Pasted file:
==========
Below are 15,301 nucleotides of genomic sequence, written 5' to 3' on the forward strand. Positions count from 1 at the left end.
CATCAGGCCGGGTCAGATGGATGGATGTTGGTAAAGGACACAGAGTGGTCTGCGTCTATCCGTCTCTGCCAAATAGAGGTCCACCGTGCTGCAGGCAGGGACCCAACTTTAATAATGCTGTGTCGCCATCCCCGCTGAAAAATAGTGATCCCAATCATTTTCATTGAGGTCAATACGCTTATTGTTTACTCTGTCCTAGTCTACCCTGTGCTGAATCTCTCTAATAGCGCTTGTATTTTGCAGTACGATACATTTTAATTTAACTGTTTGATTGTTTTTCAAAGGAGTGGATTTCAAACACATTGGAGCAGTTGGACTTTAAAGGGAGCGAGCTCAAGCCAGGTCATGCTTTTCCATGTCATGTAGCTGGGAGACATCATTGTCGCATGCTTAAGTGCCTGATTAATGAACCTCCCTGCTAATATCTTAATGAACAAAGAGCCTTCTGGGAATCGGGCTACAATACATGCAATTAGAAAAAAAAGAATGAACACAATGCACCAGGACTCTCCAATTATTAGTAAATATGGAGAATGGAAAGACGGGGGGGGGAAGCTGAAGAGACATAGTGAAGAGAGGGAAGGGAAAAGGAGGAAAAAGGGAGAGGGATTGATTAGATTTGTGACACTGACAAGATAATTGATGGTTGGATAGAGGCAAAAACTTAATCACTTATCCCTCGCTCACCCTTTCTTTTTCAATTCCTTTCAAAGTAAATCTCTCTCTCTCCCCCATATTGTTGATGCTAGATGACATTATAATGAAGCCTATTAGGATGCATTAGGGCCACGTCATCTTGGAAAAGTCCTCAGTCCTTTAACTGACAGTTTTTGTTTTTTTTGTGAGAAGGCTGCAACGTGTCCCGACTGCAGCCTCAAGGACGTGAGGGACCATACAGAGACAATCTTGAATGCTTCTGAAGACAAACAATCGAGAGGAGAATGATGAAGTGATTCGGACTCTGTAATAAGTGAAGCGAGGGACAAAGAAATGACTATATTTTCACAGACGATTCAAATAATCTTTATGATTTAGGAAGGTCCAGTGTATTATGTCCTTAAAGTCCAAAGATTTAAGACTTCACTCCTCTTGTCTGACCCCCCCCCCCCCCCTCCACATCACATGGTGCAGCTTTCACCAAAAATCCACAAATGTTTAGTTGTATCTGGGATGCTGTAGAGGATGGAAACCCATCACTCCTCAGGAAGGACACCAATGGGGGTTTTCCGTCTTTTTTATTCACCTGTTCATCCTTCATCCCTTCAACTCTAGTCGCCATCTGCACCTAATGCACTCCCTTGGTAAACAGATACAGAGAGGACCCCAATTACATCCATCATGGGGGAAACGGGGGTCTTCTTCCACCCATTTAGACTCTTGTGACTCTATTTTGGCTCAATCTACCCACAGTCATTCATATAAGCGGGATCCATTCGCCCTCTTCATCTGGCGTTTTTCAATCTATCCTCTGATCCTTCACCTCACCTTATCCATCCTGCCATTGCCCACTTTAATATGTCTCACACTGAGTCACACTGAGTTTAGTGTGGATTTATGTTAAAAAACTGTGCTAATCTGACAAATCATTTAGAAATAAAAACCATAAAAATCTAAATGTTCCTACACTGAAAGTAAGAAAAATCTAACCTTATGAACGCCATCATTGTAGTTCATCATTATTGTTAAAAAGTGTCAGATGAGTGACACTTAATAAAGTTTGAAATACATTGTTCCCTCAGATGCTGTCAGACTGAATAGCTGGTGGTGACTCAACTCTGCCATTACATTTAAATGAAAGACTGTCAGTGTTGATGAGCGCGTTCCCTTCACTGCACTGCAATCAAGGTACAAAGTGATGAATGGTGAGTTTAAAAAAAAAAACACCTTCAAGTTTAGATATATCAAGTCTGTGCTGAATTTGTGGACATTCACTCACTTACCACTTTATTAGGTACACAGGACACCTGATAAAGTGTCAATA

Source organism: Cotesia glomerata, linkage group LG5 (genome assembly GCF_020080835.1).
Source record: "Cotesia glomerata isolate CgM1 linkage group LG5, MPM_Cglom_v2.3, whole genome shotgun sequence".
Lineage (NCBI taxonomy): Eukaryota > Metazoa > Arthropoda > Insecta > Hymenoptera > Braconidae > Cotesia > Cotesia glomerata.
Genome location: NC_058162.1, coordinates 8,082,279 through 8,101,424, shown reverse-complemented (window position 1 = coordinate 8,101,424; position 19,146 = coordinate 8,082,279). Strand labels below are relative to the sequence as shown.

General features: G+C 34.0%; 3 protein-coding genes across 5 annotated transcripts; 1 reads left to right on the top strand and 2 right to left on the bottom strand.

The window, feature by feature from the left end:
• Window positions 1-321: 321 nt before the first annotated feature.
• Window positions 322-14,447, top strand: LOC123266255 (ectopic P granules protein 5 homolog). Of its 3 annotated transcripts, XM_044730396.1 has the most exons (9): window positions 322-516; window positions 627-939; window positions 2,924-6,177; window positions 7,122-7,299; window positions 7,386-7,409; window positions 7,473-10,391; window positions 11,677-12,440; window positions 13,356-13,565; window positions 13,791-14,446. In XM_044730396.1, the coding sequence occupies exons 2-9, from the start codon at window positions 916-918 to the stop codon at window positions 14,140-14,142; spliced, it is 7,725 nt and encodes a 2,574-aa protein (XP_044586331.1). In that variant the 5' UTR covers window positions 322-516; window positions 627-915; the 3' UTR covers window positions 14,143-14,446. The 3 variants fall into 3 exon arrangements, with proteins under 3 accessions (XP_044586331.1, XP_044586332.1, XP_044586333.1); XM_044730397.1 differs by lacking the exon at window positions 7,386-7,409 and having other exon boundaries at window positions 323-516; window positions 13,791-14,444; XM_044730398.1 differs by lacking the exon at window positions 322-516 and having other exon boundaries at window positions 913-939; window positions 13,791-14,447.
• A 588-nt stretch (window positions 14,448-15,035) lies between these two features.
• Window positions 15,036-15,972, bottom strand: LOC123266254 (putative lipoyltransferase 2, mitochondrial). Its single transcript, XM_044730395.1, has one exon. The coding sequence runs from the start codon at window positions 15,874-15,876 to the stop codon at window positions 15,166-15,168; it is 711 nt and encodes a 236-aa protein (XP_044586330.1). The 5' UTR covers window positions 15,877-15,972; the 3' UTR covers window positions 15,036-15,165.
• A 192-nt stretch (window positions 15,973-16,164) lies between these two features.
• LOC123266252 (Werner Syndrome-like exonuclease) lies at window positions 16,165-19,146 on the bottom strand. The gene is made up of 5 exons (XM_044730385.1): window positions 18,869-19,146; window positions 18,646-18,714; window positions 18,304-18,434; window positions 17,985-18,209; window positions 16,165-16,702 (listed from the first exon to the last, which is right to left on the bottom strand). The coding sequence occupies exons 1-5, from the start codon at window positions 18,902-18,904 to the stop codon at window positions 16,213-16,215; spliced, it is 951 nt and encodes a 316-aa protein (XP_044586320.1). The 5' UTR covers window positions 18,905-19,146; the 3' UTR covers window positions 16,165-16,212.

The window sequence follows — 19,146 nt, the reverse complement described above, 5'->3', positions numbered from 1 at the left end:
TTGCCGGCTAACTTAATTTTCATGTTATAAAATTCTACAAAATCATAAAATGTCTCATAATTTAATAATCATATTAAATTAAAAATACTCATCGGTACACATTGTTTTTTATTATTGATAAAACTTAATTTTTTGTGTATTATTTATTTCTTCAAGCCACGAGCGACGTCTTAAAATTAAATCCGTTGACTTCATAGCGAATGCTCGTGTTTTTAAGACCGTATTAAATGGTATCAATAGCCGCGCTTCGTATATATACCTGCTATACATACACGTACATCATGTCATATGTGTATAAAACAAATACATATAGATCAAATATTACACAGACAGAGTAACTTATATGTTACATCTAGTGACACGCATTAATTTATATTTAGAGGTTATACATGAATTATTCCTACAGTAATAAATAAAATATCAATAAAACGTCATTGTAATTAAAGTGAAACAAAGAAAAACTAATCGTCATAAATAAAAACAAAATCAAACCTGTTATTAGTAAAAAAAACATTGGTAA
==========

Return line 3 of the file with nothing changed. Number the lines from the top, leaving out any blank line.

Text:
Source organism: Cotesia glomerata, linkage group LG5 (genome assembly GCF_020080835.1).